Berlin - Kenenisa Bekele admitted he was disappointed to have missed the world record by six seconds on Sunday as the Ethiopian won the Berlin marathon ahead of former winner Wilson Kipsang.
The ex-Olympic 5 000m and 10 000m champion crossed the finish line in an official time of 2:03.03 - just short of Dennis Kimetto's world record of 2:02:57 set here in 2014.
Bekele's time was an Ethiopian national record and he took two minutes off his personal best.
"It went according to plan," said Bekele, who finished third at this year's London marathon.
"I wanted to beat my personal best. I ran a fantastic time, but I'm just a little disappointed to miss the world record by a few seconds."
Bekele pocketed €70 000 for winning the race, but those six seconds cost him the €50 000 bonus he would have landed had the world record fallen.
Kipsang, who won the 2013 Berlin Marathon in a then-world record time, finished 10 seconds back in 2:03:13 and fellow Kenyan Evans Chebet took third in 2:05:31.
"I am happy to have run a personal best and he (Bekele) ran a fantastic race," said Kipsang, who ran 10 seconds faster than the 2:03:23 then-world record he ran here three years ago.
"I am also a bit disappointed to have missed the world record, but I have to congratulate him.
"We will have to come back and try again for the world record next year."
Bekele ran the second fastest time ever, just six seconds away from Kimetto's record, and Kipsang's time was the fourth fastest.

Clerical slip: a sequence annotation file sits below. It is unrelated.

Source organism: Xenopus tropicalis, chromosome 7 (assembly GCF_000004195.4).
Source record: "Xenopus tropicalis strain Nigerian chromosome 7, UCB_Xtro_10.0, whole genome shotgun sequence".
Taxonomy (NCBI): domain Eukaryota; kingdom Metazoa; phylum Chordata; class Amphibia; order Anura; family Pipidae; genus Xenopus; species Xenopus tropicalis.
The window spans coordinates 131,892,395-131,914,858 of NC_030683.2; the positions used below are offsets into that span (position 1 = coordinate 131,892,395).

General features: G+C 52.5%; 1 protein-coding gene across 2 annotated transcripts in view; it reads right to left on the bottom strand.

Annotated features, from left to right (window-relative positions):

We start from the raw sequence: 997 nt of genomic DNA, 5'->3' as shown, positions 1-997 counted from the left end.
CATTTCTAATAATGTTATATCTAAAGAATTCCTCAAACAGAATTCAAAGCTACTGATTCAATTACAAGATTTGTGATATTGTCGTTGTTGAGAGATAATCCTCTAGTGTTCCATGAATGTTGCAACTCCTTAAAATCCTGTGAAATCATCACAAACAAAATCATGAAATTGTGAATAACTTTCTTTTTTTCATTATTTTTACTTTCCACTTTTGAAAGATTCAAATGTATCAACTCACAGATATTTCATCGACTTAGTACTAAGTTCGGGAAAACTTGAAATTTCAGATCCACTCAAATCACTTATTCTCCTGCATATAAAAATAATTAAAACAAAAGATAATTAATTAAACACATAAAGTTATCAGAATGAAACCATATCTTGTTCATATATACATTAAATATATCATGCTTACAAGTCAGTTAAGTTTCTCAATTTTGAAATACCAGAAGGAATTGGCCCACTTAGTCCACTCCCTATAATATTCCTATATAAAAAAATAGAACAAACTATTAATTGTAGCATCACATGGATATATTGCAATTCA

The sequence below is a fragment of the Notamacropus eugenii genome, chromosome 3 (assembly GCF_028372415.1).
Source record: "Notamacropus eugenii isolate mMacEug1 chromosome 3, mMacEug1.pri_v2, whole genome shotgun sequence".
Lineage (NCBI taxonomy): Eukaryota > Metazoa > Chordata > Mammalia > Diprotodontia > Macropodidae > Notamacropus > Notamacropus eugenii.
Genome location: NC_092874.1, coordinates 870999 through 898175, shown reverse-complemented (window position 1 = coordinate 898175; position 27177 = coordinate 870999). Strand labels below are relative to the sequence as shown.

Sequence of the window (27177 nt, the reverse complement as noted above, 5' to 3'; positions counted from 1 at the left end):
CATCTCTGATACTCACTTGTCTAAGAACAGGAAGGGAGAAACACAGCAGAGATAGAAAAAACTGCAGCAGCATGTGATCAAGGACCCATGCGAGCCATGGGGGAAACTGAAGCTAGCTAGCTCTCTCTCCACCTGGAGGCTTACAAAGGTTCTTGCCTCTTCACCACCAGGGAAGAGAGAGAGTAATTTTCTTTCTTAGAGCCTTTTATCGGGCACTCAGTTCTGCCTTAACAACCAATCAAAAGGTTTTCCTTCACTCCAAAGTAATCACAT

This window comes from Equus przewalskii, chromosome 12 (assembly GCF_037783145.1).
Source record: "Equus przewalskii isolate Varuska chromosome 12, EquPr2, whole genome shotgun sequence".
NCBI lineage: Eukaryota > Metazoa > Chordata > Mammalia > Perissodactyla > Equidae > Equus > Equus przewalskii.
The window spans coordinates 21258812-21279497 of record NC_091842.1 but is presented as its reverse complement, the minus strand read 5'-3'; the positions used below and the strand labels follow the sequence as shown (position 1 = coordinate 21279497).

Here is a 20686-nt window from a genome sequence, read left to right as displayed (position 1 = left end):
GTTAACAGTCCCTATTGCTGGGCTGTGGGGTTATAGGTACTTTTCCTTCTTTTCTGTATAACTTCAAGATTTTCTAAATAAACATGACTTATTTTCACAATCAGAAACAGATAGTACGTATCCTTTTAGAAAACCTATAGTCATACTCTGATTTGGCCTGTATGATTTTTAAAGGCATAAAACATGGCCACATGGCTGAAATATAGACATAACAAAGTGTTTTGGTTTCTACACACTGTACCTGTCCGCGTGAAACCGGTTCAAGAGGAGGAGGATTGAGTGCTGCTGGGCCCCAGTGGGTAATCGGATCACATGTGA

The men's world record has fallen seven times in Berlin, six times since 2003.
This was another fast race over 42km, the relatively flat course lacking the cobblestones of London and the bridges of the New York courses.
Bekele and Kipsang led an elite group of seven runners, which was ahead of the world record pace at the halfway stage and Kipsang made his move at the 30km stage. He reached the 35km mark in 1:41:56 - exactly on the world record pace - with Bekele trailing just behind him, but the Ethiopian caught the Kenyan with three kilometres to go.
Bekele pulled clear of Kipsang as the pair headed towards the finish just past Berlin's iconic Brandenburg Gate.
In the women's race, Aberu Kebede, claimed her third Berlin win, in 2:20:45 ahead of Birhane Dibaba, who finished 3:13 minutes back, and Ruti Aga at 3:57 in an Ethiopian sweep.